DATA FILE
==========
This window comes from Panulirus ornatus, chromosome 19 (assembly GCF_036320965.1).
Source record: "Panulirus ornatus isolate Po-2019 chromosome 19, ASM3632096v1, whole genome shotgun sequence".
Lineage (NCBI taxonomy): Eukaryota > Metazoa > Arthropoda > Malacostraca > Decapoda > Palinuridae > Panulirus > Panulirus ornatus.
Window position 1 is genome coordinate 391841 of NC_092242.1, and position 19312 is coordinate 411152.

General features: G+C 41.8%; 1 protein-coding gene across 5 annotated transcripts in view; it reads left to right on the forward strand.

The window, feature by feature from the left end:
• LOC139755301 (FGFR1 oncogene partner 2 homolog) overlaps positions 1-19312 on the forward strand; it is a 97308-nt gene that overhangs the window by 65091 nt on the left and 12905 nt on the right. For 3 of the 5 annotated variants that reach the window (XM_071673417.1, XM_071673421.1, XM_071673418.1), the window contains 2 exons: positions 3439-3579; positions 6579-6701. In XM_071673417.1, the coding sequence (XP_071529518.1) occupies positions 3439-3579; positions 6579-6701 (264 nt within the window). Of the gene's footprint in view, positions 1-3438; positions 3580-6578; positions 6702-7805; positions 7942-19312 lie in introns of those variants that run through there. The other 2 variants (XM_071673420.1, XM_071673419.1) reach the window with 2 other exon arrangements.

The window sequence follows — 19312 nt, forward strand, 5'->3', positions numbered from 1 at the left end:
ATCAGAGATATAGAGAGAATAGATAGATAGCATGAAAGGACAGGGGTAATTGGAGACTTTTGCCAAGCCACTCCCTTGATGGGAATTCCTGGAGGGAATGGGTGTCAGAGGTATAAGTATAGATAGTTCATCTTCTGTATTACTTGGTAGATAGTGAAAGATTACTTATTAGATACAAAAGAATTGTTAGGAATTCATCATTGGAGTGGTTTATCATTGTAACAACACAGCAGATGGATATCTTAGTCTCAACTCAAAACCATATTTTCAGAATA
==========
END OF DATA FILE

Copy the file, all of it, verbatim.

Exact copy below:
This window comes from Panulirus ornatus, chromosome 19 (assembly GCF_036320965.1).
Source record: "Panulirus ornatus isolate Po-2019 chromosome 19, ASM3632096v1, whole genome shotgun sequence".
Lineage (NCBI taxonomy): Eukaryota > Metazoa > Arthropoda > Malacostraca > Decapoda > Palinuridae > Panulirus > Panulirus ornatus.
Window position 1 is genome coordinate 391841 of NC_092242.1, and position 19312 is coordinate 411152.

General features: G+C 41.8%; 1 protein-coding gene across 5 annotated transcripts in view; it reads left to right on the forward strand.

The window, feature by feature from the left end:
• LOC139755301 (FGFR1 oncogene partner 2 homolog) overlaps positions 1-19312 on the forward strand; it is a 97308-nt gene that overhangs the window by 65091 nt on the left and 12905 nt on the right. For 3 of the 5 annotated variants that reach the window (XM_071673417.1, XM_071673421.1, XM_071673418.1), the window contains 2 exons: positions 3439-3579; positions 6579-6701. In XM_071673417.1, the coding sequence (XP_071529518.1) occupies positions 3439-3579; positions 6579-6701 (264 nt within the window). Of the gene's footprint in view, positions 1-3438; positions 3580-6578; positions 6702-7805; positions 7942-19312 lie in introns of those variants that run through there. The other 2 variants (XM_071673420.1, XM_071673419.1) reach the window with 2 other exon arrangements.

The window sequence follows — 19312 nt, forward strand, 5'->3', positions numbered from 1 at the left end:
ATCAGAGATATAGAGAGAATAGATAGATAGCATGAAAGGACAGGGGTAATTGGAGACTTTTGCCAAGCCACTCCCTTGATGGGAATTCCTGGAGGGAATGGGTGTCAGAGGTATAAGTATAGATAGTTCATCTTCTGTATTACTTGGTAGATAGTGAAAGATTACTTATTAGATACAAAAGAATTGTTAGGAATTCATCATTGGAGTGGTTTATCATTGTAACAACACAGCAGATGGATATCTTAGTCTCAACTCAAAACCATATTTTCAGAATA